Report: 29 States Earn "F" in Healthcare Price Transparency

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Healthcare prices have been an enigma within the U.S. healthcare system for many years now, and a report from the Catalyst for Payment Reform and the Health Care Incentives Improvement Institute quantifies how a majority of states fail to enact comprehensive healthcare price transparency laws.

CPR and HCI3 reviewed state-specific laws focused on price transparency for healthcare, and they graded each state on pricing information available in various avenues (e.g., in a public report, public website, etc.) and the scope of information available.

The groups gave an "F" grade to 29 states, including seven states that have zero price transparency laws. An additional seven states received "D" grades, meaning an overwhelming majority of states do not offer consumers adequate information on healthcare prices. Only two states — Massachusetts and New Hampshire — garnered "A" grades.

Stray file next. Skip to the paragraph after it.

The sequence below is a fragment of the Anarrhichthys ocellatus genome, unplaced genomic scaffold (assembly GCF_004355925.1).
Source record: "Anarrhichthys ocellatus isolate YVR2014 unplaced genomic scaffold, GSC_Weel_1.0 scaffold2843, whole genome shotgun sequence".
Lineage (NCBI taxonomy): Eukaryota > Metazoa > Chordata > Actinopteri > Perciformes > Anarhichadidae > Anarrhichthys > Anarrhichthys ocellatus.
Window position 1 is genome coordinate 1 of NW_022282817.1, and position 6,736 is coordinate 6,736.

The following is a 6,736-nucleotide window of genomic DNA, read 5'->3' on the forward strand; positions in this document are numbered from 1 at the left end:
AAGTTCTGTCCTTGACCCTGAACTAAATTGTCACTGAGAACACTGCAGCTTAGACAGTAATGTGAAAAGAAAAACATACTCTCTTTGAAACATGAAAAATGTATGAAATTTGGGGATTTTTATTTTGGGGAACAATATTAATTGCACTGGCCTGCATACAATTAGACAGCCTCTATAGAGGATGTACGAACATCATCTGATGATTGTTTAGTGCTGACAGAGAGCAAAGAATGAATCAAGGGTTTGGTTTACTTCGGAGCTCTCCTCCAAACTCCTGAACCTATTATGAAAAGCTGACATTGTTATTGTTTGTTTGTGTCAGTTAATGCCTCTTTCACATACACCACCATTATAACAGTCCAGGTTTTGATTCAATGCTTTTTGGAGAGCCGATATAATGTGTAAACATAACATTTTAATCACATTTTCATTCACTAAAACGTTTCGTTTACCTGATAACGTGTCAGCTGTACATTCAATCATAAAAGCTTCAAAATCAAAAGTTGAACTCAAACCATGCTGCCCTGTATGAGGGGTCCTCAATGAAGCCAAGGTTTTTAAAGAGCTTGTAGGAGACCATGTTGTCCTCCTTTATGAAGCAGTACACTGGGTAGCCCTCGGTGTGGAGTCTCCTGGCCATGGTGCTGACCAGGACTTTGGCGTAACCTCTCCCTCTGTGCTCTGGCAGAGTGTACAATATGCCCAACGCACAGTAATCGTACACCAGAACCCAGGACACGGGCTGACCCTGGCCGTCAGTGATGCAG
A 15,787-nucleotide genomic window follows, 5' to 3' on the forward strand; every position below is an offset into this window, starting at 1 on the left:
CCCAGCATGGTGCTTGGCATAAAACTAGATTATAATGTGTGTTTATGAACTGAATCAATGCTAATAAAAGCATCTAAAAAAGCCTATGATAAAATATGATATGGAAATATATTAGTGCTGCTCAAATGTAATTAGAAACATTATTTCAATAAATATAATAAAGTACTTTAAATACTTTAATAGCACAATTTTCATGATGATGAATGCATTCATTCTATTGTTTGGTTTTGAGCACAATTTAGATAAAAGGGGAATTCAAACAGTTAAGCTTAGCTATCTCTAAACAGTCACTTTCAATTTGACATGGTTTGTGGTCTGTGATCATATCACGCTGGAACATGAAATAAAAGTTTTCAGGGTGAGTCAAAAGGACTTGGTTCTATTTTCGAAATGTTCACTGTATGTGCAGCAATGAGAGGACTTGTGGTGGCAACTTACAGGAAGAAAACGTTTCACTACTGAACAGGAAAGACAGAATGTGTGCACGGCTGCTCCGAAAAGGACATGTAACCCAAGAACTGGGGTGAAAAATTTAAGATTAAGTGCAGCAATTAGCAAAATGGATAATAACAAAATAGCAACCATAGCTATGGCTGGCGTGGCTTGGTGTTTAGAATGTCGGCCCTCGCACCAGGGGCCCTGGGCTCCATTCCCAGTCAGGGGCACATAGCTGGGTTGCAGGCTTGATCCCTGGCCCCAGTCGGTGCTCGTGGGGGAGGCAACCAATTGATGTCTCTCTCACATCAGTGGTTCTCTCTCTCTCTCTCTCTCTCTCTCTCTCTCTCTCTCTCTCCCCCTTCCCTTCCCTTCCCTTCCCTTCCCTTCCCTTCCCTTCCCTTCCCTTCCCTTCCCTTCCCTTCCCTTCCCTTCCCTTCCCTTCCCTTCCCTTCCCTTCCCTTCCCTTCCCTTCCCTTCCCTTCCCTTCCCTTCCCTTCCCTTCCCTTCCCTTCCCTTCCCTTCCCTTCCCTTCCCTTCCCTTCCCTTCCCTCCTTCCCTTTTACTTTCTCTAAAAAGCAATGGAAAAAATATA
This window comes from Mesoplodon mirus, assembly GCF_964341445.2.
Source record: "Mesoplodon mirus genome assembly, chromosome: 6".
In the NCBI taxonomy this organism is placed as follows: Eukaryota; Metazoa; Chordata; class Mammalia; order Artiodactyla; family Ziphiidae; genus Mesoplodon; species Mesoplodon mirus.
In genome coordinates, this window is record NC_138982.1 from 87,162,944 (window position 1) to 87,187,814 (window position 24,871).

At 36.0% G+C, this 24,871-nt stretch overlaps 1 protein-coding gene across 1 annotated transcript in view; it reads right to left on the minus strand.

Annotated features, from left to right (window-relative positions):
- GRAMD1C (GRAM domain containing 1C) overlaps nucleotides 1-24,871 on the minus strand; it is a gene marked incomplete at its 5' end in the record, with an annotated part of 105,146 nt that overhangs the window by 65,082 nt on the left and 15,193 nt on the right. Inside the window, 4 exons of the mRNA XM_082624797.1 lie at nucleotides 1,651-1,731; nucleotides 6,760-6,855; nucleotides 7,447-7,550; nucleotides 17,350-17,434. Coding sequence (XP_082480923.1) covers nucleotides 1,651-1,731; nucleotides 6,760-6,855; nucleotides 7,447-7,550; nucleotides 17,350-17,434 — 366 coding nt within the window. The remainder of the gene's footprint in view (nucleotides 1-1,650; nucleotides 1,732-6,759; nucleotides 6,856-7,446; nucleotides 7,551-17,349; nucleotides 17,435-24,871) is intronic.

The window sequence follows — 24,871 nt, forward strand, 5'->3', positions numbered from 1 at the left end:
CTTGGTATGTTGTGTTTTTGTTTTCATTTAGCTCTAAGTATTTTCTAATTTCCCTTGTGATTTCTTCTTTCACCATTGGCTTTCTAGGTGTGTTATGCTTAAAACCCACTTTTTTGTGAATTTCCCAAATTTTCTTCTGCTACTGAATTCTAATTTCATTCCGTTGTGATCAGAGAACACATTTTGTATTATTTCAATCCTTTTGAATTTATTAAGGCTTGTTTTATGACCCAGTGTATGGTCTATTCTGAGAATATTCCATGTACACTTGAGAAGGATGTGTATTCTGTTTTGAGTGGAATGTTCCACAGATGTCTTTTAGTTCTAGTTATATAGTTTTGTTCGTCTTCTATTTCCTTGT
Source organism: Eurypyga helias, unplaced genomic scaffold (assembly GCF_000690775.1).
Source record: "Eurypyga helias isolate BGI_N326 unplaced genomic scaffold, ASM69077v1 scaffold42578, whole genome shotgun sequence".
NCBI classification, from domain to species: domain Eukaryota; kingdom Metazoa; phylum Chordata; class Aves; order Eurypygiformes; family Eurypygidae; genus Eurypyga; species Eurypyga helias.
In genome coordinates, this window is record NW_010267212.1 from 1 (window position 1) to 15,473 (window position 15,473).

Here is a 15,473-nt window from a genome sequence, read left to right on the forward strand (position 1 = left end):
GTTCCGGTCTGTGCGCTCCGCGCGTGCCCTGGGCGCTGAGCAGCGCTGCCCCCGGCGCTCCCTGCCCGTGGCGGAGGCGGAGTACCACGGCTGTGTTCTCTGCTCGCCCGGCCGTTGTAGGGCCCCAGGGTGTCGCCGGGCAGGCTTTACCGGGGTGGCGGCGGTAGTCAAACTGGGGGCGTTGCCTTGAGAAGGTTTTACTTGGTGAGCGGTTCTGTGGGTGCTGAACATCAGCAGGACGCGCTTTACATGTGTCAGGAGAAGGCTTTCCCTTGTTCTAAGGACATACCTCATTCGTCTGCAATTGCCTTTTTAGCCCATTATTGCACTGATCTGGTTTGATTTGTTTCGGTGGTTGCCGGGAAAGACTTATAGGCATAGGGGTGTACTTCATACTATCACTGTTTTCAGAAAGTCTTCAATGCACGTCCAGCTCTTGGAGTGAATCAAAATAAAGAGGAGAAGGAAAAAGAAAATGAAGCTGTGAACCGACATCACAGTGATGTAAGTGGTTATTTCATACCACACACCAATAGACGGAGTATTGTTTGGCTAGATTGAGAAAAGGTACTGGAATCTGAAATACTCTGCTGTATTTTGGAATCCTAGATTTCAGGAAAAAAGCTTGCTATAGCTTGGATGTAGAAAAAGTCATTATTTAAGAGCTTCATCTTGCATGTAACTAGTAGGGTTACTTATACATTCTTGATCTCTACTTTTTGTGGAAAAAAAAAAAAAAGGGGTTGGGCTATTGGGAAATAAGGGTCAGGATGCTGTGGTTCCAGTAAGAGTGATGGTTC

"Healthcare costs continue to rise, and consumers are increasingly being required to take on a growing share of those costs," Suzanne Delbanco, executive director of CPR, said in a news release. "In this environment, it is only fair and logical to ensure that consumers have the information they need about quality and cost to make informed decisions about where to seek care. There is definitely a role for public policy and state legislation to support these efforts."

This report comes on the heels of several others from the two groups, including ones on how hospital consolidation may increase prices, how there is wide variance in the prices and costs of different healthcare procedures and how Cesarean sections waste billions in healthcare costs every year.

More Articles on Hospitals and Price Transparency:

5 Issues Hospital CFOs Must Focus on in 2013
Legislation May Require Wyoming Hospitals to Post Prices Online
Major Companies to Hospitals, Health Insurers: "Give Us Your Price Data"

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